Without making change and making change now we risk turning our proud literary legacy into a factory producing mono-cultural, ‘safe-ish bets’ based on the success of previously published books in similar models. An industry where books are viewed as ‘units’ to be shifted, things of financial checks and balances. And of course in part they must be; this is a business. So perhaps the case for the safeguarding of culture isn’t enough? If you are thinking of the bottom line then consider an industry that benefits from the potential disposable income of £300 billion for the BME community and approximately £80 billion each for ‘Pink Pound’ and those with disabilities . I believe the best books are created to entertain, to inspire both rational and revolutionary thinking, to contribute to an emotionally richer, better informed, intelligent society. But, if you think in pound signs then consider that even as our own books market is saturated we are able to harness our inherent diversity to perform within an increasingly competitive global market specifically because of this unique quality of our nation’s literary output.
Yet no matter how profit driven the publishing industry is compelled to be, we all understand what is being produced and sold here are not jumpers or smartphones. Books and stories are not just a business; they are a fundamental element of any evolved society. The reason that those who write, who communicate, who represent society in words are often the first to be persecuted by oppressive regimes is because words have immense power to change, influence and shape. And we must not relinquish that power by reducing it merely to profit and loss calculations.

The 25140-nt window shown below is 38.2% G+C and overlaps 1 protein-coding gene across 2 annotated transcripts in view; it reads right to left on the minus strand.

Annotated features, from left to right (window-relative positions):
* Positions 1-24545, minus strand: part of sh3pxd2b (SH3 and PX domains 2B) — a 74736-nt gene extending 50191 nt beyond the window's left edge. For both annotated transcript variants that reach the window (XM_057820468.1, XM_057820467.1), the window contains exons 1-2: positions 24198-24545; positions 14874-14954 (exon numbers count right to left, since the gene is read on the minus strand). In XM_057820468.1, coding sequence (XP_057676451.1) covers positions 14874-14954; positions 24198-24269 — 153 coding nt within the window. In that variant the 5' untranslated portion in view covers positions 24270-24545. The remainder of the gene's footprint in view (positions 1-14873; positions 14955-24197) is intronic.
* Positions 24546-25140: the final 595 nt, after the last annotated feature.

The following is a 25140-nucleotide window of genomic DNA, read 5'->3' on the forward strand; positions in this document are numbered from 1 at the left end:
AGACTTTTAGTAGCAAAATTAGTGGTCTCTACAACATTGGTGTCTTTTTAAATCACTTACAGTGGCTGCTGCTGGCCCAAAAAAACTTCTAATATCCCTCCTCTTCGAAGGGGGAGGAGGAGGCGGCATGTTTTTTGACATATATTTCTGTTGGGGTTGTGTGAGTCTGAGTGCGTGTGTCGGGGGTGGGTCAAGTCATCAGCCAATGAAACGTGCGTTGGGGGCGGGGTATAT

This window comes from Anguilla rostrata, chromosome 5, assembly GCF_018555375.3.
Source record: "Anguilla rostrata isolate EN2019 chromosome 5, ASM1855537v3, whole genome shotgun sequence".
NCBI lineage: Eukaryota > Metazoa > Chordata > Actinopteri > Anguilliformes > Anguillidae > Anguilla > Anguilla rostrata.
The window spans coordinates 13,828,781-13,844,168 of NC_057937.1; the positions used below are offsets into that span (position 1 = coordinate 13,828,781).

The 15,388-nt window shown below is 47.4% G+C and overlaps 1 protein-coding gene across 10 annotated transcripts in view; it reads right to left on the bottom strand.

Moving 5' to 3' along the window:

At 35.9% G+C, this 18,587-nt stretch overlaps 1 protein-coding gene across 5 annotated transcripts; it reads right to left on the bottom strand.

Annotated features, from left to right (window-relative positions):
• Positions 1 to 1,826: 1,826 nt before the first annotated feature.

Let’s harness the enormous power of our diversity not only to meet our current financial objectives but fulfil our future responsibilities for generations to come.
Let’s make sure a career in publishing is seen as a viable option for people of all backgrounds – ensure secondary school work experience is offered, that publishers are represented at non-Oxbridge university career fairs. For writers, let’s identify talent early and nurture that talent with mentoring schemes, official or unofficial.